The problem is that there is no correlation between your income status, professional need for bandwidth, and the actual bandwidth you're capable of getting. You could be a member of the (income) ruling class, a software developer, and only be able to purchase ADSL, in an urban area. You could be a member of the (income) lower class, living in poverty and unable to afford any Internet at all, and not even own a computer, and have 3 companies competing to offer you 50Mbps+ at prices starting at $9.99 per month. The politics and financials of bandwidth availability are completely nonsensical. I am not advocating aligning the two so that only the rich can get high bandwidth and the poor can only get dial-up; rather, I am advocating that fewer people *overall* would be unable to get anything faster than ADSL, irrespective of their income or profession.
Google Adds USB Security Keys To 2-Factor Authentication Options
I have a Yubikey NEO. The U2F device they're selling now is the same form factor so I would assume it will work. It's a hardy little device -- it frequently clanks up against my other keys, but it still works in both USB and NFC modes. Not sure if the U2F model supports NFC, though. You'd have to check.
Still, good build quality. And there's no battery; the unit has no moving parts (completely discrete); so they can be expected to last a very long time. Basically the limiting factor is how much damage you will accidentally do to the physical housing of the chip and/or the USB connector by dragging it with you everywhere. So far that amount is "0" for mine as far as I can detect.
Ask Slashdot: LTE Hotspot As Sole Cellular Connection?
The keyboard?! How quaint!
In all seriousness: if you don't have an unlimited data plan, you're probably going to blow your data allowance, unless by some miracle you've found a provider that values 1 GB of LTE at an order of magnitude (or more) less than $10 per GB.
If you had an unlimited data plan, you would ideally be able to use the Hotspot feature that's built into nearly every smartphone these days, and forego the hotspot. On Verizon it's an extra $30/mo for hotspot tethering on a stock firmware for phones that aren't rooted, but totally worth it for the benefit you get. This is my primary (only) Internet connection. You could make yours the same if you had unlimited data. It's not new or far-fetched at all.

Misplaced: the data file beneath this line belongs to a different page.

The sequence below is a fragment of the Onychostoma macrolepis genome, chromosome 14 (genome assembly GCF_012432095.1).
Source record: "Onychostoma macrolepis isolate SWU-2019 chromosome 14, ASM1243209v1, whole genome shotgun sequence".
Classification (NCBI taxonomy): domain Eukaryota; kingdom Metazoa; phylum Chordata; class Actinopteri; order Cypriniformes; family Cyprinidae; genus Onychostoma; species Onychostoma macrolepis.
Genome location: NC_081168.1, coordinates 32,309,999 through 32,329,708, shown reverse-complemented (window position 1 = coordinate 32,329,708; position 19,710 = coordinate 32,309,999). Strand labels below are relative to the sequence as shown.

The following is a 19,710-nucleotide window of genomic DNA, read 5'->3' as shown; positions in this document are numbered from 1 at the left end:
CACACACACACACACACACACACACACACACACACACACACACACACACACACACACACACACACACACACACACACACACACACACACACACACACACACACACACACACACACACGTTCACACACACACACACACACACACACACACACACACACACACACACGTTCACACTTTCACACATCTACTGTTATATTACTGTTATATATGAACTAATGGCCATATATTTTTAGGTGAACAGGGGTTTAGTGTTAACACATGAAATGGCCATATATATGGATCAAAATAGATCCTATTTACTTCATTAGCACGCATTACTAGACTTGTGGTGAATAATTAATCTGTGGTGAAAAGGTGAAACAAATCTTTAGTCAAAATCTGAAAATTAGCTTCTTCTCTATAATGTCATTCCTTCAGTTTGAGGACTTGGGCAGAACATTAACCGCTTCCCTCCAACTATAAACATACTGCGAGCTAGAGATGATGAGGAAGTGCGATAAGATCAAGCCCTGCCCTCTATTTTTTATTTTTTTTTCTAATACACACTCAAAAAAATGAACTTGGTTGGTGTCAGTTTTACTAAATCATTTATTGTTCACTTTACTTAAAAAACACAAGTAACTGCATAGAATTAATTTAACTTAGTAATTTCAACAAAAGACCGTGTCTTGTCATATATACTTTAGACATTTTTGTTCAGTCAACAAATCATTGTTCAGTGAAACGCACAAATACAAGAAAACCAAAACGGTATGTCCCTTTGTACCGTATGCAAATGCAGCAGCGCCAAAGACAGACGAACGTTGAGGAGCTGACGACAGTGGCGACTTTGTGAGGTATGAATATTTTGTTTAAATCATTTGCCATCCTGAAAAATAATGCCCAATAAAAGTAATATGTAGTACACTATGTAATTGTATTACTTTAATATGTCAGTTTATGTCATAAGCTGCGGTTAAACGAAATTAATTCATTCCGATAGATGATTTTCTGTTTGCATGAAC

In fact, if the carriers *did* reduce the amortized cost of 1 GB of data transfer on LTE by a factor of 10 or more, I'd be willing to bet that we would see many millions of people signing up for *limited* data plans on the order of 100 - 150 GB and tethering through their phones or using a hotspot as their primary internet connection. Right now it's simply too much money to get "limited" data plans -- on Verizon XLTE with the MORE plan, you can get like 100 GB for $700/month. It's still way too much money for too little data. Until and unless the prices become somewhat reasonable, so it "only" costs you $2 to watch that Netflix video instead of $20, we will mostly see unlimited data plans as the only users of LTE as their primary connection.
Belkin Router Owners Suffering Massive Outages
My complaint is less about absolute cost than comparative cost.
The mid-grade model of Intel NUC, Core i3, is going to ring up a bill close to $450 USD once you've purchased the core NUC unit plus all necessary parts under the hood. For that, you get USB 3.0, a dual-core processor with hyperthreading that runs circles around any router's, and dual-band 2x2 802.11ac.
To get a device that's labeled as a router or gateway or router+gateway that has comparative specs, just in terms of I/O throughput and total wifi bandwidth (nevermind computation power, since that doesn't come into play very much), you have to venture into "enterprise-grade" equipment, which is intentionally overpriced to be "as expensive as the market can bear" (and corporations can bear a lot). You'll easily spend $1500 to $2000. The only benefit is that you'll hopefully get a nice and stodgy, well-tested but very utilitarian web interface that lets you customize everything you could possibly want. Is a web interface worth $1000 or more? I don't really think so.